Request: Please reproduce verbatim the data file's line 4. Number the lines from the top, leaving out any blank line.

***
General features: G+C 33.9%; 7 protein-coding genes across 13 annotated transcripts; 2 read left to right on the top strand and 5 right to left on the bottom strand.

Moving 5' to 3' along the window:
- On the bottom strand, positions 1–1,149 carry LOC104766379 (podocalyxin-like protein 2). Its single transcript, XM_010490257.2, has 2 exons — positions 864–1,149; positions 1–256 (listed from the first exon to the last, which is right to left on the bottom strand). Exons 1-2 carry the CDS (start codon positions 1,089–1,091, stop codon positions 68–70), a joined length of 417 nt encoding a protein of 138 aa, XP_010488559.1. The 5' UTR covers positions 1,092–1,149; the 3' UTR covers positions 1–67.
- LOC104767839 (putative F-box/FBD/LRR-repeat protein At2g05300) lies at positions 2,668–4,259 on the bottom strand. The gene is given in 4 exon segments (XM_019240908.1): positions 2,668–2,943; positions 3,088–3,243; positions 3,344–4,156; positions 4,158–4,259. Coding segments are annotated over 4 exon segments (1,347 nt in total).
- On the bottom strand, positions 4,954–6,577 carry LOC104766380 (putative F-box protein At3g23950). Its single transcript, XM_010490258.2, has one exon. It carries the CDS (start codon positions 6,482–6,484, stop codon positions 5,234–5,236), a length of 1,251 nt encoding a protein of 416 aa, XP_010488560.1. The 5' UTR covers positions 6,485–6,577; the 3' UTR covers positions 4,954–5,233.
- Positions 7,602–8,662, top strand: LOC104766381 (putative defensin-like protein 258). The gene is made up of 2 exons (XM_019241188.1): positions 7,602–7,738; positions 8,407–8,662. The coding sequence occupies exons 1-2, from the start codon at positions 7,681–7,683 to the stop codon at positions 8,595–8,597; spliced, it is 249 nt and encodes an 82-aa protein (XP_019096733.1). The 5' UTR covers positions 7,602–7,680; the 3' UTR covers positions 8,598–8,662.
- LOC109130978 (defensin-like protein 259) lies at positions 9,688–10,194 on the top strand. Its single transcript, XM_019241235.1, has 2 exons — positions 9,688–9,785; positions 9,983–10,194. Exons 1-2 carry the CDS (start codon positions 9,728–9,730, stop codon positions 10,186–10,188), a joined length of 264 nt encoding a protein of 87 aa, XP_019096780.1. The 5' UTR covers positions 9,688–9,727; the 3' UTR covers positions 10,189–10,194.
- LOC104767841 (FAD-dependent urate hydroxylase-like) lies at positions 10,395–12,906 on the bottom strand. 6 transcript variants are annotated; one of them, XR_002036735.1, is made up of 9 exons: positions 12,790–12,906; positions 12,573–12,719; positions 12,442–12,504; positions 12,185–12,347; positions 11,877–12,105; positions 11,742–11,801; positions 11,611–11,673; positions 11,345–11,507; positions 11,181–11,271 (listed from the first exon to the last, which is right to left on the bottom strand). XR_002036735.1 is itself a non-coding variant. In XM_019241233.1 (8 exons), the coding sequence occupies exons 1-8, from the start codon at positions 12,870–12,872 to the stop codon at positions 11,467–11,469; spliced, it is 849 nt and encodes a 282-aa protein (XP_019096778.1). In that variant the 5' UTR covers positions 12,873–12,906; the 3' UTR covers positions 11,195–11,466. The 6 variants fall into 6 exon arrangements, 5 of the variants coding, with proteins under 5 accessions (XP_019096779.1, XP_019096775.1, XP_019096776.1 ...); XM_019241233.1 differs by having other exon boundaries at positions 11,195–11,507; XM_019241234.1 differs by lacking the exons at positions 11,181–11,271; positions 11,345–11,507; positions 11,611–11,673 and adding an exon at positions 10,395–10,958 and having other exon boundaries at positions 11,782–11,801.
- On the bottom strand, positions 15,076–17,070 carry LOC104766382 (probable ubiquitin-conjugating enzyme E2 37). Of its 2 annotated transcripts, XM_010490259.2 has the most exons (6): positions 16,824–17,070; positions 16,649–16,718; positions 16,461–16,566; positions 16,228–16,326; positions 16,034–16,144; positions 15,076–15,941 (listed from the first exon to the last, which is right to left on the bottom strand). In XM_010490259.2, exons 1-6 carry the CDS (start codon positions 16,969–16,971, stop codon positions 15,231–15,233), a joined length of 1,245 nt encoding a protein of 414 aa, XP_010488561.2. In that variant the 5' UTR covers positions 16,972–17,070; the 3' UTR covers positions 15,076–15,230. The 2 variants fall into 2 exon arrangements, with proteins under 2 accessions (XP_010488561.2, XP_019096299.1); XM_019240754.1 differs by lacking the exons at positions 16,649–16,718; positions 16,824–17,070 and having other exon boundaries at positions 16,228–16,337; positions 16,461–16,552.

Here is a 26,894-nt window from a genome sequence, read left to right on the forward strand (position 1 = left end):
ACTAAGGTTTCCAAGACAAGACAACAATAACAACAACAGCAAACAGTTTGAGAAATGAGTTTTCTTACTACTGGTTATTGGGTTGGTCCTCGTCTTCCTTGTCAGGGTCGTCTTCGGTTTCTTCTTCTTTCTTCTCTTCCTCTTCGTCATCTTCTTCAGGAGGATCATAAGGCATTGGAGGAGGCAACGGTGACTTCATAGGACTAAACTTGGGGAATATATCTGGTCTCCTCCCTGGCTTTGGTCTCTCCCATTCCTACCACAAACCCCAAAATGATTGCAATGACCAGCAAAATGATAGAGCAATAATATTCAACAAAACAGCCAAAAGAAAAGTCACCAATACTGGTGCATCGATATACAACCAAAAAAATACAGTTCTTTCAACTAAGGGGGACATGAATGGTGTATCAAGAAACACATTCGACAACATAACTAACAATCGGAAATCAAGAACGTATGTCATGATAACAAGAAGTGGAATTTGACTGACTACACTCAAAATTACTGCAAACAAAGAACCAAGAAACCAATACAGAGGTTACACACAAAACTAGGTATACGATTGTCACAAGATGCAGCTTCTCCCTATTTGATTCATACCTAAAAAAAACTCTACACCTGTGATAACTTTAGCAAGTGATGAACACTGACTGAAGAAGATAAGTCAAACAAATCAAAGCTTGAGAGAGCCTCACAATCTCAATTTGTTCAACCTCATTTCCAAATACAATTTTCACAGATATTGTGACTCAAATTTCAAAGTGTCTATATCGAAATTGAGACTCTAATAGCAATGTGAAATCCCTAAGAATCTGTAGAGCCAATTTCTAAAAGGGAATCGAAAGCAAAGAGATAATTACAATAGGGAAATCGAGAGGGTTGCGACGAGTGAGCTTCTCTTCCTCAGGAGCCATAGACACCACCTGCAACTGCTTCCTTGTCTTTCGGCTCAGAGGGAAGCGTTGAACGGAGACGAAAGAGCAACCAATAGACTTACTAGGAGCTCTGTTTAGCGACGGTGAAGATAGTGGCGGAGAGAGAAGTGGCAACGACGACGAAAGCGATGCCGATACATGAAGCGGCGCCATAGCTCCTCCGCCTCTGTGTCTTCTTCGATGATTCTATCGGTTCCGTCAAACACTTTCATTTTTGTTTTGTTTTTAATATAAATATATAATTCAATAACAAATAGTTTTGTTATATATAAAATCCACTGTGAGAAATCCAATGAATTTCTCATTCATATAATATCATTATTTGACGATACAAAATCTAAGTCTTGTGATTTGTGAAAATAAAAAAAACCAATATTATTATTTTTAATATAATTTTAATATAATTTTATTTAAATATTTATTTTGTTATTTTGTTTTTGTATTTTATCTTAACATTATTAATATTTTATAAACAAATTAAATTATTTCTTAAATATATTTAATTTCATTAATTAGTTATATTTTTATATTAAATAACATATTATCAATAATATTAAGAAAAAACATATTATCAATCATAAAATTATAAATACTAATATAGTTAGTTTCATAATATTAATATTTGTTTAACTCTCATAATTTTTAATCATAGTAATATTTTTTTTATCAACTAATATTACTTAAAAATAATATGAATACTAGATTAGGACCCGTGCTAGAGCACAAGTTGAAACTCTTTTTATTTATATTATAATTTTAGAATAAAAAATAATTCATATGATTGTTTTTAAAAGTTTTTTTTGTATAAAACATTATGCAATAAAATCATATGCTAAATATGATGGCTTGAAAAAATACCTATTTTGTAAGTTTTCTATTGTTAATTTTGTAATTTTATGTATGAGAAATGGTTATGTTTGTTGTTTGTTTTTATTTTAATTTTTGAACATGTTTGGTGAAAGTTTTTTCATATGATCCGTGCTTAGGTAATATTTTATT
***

- LOC104767839 (putative F-box/FBD/LRR-repeat protein At2g05300) lies at positions 2,668–4,259 on the bottom strand. The gene is given in 4 exon segments (XM_019240908.1): positions 2,668–2,943; positions 3,088–3,243; positions 3,344–4,156; positions 4,158–4,259. Coding segments are annotated over 4 exon segments (1,347 nt in total).